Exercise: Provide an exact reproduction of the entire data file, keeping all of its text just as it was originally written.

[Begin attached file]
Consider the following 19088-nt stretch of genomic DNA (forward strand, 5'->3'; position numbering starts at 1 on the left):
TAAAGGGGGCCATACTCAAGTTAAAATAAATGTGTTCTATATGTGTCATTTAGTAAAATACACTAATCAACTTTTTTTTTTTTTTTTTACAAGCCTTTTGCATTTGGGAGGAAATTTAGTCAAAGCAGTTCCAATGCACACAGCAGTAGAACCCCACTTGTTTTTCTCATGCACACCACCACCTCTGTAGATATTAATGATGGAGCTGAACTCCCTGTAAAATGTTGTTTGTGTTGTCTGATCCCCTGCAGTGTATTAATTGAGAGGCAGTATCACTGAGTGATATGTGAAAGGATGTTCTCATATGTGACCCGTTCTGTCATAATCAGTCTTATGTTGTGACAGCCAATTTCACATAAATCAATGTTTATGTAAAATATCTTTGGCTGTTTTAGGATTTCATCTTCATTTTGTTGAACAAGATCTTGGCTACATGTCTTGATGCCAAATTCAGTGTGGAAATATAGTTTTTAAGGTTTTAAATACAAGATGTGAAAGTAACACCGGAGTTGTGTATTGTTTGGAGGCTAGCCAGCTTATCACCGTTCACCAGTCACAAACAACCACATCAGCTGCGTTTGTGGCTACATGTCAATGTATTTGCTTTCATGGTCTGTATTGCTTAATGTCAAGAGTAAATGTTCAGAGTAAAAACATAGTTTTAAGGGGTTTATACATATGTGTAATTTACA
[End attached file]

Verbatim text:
Consider the following 19088-nt stretch of genomic DNA (forward strand, 5'->3'; position numbering starts at 1 on the left):
TAAAGGGGGCCATACTCAAGTTAAAATAAATGTGTTCTATATGTGTCATTTAGTAAAATACACTAATCAACTTTTTTTTTTTTTTTTTACAAGCCTTTTGCATTTGGGAGGAAATTTAGTCAAAGCAGTTCCAATGCACACAGCAGTAGAACCCCACTTGTTTTTCTCATGCACACCACCACCTCTGTAGATATTAATGATGGAGCTGAACTCCCTGTAAAATGTTGTTTGTGTTGTCTGATCCCCTGCAGTGTATTAATTGAGAGGCAGTATCACTGAGTGATATGTGAAAGGATGTTCTCATATGTGACCCGTTCTGTCATAATCAGTCTTATGTTGTGACAGCCAATTTCACATAAATCAATGTTTATGTAAAATATCTTTGGCTGTTTTAGGATTTCATCTTCATTTTGTTGAACAAGATCTTGGCTACATGTCTTGATGCCAAATTCAGTGTGGAAATATAGTTTTTAAGGTTTTAAATACAAGATGTGAAAGTAACACCGGAGTTGTGTATTGTTTGGAGGCTAGCCAGCTTATCACCGTTCACCAGTCACAAACAACCACATCAGCTGCGTTTGTGGCTACATGTCAATGTATTTGCTTTCATGGTCTGTATTGCTTAATGTCAAGAGTAAATGTTCAGAGTAAAAACATAGTTTTAAGGGGTTTATACATATGTGTAATTTACA